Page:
CoStar Group‘s Roelof van Dijk delivered a positive outlook to office development panelists at the Toronto Land & Development conference: “Fundamentals across the country are exceptionally strong in the office market.”
Almost all markets outside of Alberta have seen vacancies drop in recent years, said Van Dijk, CoStar’s market economist and head of market analytics for Canada. That demand is leading to growth in annual rents and strong pre-leasing for new office buildings under construction.
Van Dijk moderated a panel of four executives on May 29 at the Metro Toronto Convention Centre. He said vacancy rates will probably double due to new supply set to come on to the market, but going from three to six per cent isn’t a game-changer in Toronto.
It’s good to give tenants more options and, even if rent growth comes down, he believes the Canadian office market will remain healthy.
What’s drawing tenants to office spaces?
The panelists discussed what’s drawing tenants to efficient new office buildings, and their comments illustrated the importance of amenities. Close proximity to public transit, high-end fitness facilities, more diverse food and beverage choices, outdoor areas, technology-related requirements, density per floor, exiting capacity, washrooms, natural light, and LEED, WELL and WiredScore certifications are all important.
It’s not always possible to build new, however. Renovating and future-proofing existing office buildings is also important in today’s market.
Kevric Real Estate Corporation Inc. president Richard Hylands said tech and new economy tenants are more interested in the character of a building than its age, size or shape. The office has to reflect the company’s image and help it attract new employees.
He cited the success Kevric has had as a result of major strip-downs and repositioning for Toronto buildings at 150 Bloor St. W. and 40 Hanna in Liberty Village, as well as its plans for a site at Eastern Avenue and Lake Shore Boulevard West.
B+H Architects principal Peter Heys said tech companies have a do-it-yourself attitude and are willing to do things themselves to convert their office spaces. Being on brand is very important to these firms.
WiredScore works with 500 million square feet of real estate in six countries. Founder and chief executive officer Arie Barendrecht described the innovations at Brookfield Place and 75 Rockefeller Plaza in his hometown of New York City to revitalize the properties, making them more attractive to both tenants and the public.
The suburban office market
The same amenities needed in downtown core office buildings to attract and retain employees will also make suburban locations work, according to Hylands. His company manages a portfolio of more than 3.4 million square feet at 14 buildings in Montreal and Toronto.
“Suburban locations that are in more city-centre type of environments are going to probably, in the medium- and long-term, do a lot better than buildings surrounded by a parking lot,” he said.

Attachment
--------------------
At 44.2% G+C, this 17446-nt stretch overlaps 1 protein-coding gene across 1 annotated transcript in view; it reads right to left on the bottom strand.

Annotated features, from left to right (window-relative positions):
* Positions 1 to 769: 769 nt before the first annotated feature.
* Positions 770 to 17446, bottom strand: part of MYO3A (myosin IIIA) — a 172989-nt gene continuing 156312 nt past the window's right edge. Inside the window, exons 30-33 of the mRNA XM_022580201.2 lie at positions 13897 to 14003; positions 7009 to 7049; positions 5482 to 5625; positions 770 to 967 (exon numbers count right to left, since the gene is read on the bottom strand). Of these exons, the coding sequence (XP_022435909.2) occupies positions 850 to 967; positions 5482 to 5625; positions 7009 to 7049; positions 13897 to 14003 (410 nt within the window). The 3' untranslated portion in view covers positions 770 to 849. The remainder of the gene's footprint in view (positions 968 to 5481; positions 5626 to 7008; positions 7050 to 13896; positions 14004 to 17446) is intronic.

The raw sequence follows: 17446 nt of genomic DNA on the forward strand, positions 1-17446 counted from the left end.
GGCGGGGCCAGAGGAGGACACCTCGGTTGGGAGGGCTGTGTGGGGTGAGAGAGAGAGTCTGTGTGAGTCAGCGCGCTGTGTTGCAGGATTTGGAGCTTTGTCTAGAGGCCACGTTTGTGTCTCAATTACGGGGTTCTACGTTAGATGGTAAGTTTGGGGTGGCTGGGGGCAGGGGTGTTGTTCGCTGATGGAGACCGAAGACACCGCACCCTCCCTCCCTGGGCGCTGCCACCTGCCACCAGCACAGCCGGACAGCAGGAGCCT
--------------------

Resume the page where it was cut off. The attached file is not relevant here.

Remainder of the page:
Toronto’s million-square-foot Consilium Place was built in 1980 and purchased by Kevric in 2012. The company redid public areas, introduced a new food court, installed terraces and quiet zones, and filled up the entire complex for the first time.
Fifteen acres of land have been freed up because of decreased parking requirements, so the property will be intensified with nine purpose-built rental apartments of about 40 storeys each. There will also be more green space to connect with an existing ravine network.
Fiera Properties senior vice-president of investments William Secnik said some suburban transit nodes have been under construction for a significant time.
While he expects they’ll pay dividends in the longer term, office leasing thus far hasn’t performed as expected because of inconveniences caused by road construction.
Co-working’s impact on office buildings
Co-working talk dominated the last part of the session, as Heys noted companies in the sector have quickly scooped up a lot of office space.
WiredScore uses WeWork space for its offices in Paris, Berlin and Chicago. Barendrecht believes co-working companies are forcing landlords to use technology to create productive, experience-rich environments for users.
“Technology can help landlords deliver more of the things that people want and less of the things that people don’t want,” he said.
However, Barendrecht added that WeWork can be an impediment to recruiting for his company because he “can’t communicate the WiredScore core values and culture as a business because the WeWork brand is so strong.”
While flexible leasing is vital to his business, he’d prefer to do it with a partner that would allow the WiredScore brand more prominence.
Heys believes co-working spaces probably cause more wear and tear in office buildings because users are more transient. He added that there’s more traffic in and out of buildings, which can extend waiting times for elevators.
WeWork offers great tools for startups and smaller users, Hyland said. However, he doesn’t think established companies utilizing the services temporarily until moving into new space of their own need all of those amenities and might not want to pay for them.
He believes more Canadian landlords with large buildings will start offering swing space to these types of tenants, as is occurring with some developers in the United States.
“It’s a really nice tool to deepen their relationship with their existing tenant base,” said Barendrecht.